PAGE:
The Bard modernized: When it works and when it doesn't
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Richard III (1995)
Directed by Richard Loncraine
Strongest cast member: No surprise here: Shakespeare virtuoso Ian McKellen shines in the lead role with all the monstrosity, sliminess and fierce ambition that makes a great Richard III performance captivating. It’s a treat to watch him deftly switch gears from flattering smiles for the court and the sneering contempt he has for them all behind their backs. He had time to get comfortable in the role, and it shows: Loncraine made the film after staging a production with the same setting and concept for the Royal National Theatre, which also starred McKellen.
Why it breathed new life into Shakespeare: This adaptation made the risky move of re-imagining a history play as taking place in a whole different era of European history. McKellen’s Richard III climbs his way to power not during the Wars of the Roses but instead in a fascist version of 1930s Britain. Though viewers must dismiss this world as fictionalized history, it works. Loncraine creates a striking aesthetic akin to images of the Third Reich, earning the film Oscar nominations for production design and costuming. The flags of Richard’s rule are a lot like the Nazi flag, except the swastika has been replaced by a black and white boar, Richard III’s emblem. The film became a reflection on the persistence of cruelty in political leaders as Shakespeare’s villainous depiction of a Middle Ages king was easily transported to a depiction of a more recent oppressive rule.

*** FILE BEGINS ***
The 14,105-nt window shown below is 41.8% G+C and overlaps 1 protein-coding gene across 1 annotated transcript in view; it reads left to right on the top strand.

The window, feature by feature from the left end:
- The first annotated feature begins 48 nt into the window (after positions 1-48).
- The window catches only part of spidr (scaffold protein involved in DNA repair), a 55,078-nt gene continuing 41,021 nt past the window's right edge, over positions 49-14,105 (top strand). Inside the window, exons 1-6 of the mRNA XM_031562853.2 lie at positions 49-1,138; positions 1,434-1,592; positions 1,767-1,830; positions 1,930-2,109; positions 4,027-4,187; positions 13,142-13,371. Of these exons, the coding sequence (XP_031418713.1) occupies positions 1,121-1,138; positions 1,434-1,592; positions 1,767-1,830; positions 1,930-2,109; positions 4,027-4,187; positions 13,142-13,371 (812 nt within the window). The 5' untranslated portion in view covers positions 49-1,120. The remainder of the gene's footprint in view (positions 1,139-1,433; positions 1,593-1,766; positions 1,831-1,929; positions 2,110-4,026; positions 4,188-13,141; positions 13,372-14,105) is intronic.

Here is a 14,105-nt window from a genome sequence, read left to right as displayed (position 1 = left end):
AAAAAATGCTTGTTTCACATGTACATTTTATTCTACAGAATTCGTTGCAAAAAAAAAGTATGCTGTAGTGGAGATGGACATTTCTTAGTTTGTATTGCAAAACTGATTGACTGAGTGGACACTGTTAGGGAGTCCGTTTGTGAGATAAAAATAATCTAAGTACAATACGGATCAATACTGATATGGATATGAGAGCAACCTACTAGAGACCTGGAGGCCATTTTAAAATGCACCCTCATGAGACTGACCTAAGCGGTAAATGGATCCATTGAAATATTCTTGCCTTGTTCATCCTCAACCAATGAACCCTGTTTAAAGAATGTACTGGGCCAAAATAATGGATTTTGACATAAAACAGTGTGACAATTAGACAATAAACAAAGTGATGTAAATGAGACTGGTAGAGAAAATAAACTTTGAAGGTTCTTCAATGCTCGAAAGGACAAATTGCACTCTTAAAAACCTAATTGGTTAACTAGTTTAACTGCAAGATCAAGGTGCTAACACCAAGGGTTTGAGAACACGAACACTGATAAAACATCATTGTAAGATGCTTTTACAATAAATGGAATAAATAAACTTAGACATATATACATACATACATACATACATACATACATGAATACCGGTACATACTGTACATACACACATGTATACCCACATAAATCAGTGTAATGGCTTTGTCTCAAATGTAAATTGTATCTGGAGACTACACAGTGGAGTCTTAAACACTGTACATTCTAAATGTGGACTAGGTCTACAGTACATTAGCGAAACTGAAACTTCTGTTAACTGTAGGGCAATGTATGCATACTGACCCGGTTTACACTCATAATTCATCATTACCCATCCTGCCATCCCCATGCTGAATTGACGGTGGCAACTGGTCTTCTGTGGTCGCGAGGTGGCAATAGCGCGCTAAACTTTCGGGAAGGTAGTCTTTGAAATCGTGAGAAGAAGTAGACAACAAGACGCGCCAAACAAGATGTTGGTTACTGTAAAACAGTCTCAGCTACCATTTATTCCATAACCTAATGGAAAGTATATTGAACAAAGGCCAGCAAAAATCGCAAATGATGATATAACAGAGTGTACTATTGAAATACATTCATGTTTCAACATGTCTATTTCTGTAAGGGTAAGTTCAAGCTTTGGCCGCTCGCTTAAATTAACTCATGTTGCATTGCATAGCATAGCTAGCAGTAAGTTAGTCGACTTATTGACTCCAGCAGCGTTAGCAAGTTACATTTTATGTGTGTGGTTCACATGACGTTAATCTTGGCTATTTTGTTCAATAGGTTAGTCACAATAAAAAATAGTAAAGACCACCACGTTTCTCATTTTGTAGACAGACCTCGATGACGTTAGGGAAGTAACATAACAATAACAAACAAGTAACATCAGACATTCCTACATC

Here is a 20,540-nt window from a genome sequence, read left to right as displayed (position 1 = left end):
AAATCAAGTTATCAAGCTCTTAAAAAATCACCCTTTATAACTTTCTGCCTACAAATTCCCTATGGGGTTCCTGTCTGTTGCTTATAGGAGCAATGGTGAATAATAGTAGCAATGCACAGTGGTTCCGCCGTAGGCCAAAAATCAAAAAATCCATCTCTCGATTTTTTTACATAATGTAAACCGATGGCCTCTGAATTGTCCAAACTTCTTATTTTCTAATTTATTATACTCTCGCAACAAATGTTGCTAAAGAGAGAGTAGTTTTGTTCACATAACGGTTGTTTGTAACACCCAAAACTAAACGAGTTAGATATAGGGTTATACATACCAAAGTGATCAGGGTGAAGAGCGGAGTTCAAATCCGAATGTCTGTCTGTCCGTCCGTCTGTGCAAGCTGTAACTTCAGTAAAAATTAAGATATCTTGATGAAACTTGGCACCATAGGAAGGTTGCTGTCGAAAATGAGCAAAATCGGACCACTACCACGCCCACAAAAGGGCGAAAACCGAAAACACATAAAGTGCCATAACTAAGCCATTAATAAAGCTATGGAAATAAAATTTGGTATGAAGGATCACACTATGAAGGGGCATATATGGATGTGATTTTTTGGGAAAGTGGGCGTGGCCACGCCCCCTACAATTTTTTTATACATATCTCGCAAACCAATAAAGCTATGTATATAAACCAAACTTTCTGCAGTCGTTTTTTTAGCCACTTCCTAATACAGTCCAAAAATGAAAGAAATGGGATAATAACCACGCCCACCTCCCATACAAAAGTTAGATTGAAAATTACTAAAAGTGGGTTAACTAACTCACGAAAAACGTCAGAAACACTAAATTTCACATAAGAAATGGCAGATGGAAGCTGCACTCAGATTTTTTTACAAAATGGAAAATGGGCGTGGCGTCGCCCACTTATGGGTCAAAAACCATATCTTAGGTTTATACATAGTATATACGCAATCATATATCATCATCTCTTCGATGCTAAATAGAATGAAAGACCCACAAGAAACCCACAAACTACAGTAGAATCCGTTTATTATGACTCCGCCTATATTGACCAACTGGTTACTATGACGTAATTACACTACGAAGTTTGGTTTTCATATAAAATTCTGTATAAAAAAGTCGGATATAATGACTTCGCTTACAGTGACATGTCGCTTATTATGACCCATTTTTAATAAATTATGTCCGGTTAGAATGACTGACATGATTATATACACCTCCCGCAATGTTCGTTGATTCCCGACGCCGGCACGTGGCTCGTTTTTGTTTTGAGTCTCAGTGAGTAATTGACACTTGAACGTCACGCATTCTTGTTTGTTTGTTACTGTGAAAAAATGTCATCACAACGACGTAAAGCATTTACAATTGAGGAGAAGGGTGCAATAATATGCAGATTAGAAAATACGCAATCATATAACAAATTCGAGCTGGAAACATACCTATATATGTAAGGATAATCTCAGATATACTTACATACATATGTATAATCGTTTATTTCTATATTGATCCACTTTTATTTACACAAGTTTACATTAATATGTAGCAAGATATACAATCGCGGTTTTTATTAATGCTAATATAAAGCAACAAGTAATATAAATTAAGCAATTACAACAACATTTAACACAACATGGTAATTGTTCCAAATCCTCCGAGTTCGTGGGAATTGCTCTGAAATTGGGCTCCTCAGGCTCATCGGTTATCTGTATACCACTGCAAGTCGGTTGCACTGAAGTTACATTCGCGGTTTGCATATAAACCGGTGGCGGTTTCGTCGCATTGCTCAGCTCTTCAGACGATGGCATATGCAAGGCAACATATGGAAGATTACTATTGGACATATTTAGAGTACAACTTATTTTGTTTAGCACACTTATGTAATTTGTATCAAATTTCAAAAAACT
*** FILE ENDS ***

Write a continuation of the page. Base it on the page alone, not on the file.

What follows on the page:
Other cast: Annette Bening, Robert Downey Jr., Maggie Smith, Kristin Scott Thomas, Jim Broadbent, Dominic West